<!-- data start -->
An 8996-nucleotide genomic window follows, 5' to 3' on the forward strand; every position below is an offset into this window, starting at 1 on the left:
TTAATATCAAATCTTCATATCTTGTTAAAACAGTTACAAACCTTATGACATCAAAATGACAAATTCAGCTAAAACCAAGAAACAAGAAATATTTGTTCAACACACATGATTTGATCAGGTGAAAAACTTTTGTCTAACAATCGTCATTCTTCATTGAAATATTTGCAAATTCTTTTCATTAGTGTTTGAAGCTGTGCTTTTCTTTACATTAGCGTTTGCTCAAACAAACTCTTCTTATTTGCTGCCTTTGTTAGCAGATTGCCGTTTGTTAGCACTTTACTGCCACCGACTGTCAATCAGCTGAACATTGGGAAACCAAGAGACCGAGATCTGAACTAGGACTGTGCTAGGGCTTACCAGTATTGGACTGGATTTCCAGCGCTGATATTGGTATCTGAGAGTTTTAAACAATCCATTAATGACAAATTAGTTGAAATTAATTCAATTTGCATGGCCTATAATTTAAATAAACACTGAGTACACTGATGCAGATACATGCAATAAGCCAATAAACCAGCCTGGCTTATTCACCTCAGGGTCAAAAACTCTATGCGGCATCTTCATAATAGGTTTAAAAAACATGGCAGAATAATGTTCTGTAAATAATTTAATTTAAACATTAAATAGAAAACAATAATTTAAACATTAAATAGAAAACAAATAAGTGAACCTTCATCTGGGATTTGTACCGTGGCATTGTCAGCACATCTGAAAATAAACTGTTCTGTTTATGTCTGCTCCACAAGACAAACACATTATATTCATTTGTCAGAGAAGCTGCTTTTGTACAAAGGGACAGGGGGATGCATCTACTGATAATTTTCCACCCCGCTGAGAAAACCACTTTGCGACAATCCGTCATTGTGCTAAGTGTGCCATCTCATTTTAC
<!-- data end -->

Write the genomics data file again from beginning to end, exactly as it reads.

An 8996-nucleotide genomic window follows, 5' to 3' on the forward strand; every position below is an offset into this window, starting at 1 on the left:
TTAATATCAAATCTTCATATCTTGTTAAAACAGTTACAAACCTTATGACATCAAAATGACAAATTCAGCTAAAACCAAGAAACAAGAAATATTTGTTCAACACACATGATTTGATCAGGTGAAAAACTTTTGTCTAACAATCGTCATTCTTCATTGAAATATTTGCAAATTCTTTTCATTAGTGTTTGAAGCTGTGCTTTTCTTTACATTAGCGTTTGCTCAAACAAACTCTTCTTATTTGCTGCCTTTGTTAGCAGATTGCCGTTTGTTAGCACTTTACTGCCACCGACTGTCAATCAGCTGAACATTGGGAAACCAAGAGACCGAGATCTGAACTAGGACTGTGCTAGGGCTTACCAGTATTGGACTGGATTTCCAGCGCTGATATTGGTATCTGAGAGTTTTAAACAATCCATTAATGACAAATTAGTTGAAATTAATTCAATTTGCATGGCCTATAATTTAAATAAACACTGAGTACACTGATGCAGATACATGCAATAAGCCAATAAACCAGCCTGGCTTATTCACCTCAGGGTCAAAAACTCTATGCGGCATCTTCATAATAGGTTTAAAAAACATGGCAGAATAATGTTCTGTAAATAATTTAATTTAAACATTAAATAGAAAACAATAATTTAAACATTAAATAGAAAACAAATAAGTGAACCTTCATCTGGGATTTGTACCGTGGCATTGTCAGCACATCTGAAAATAAACTGTTCTGTTTATGTCTGCTCCACAAGACAAACACATTATATTCATTTGTCAGAGAAGCTGCTTTTGTACAAAGGGACAGGGGGATGCATCTACTGATAATTTTCCACCCCGCTGAGAAAACCACTTTGCGACAATCCGTCATTGTGCTAAGTGTGCCATCTCATTTTAC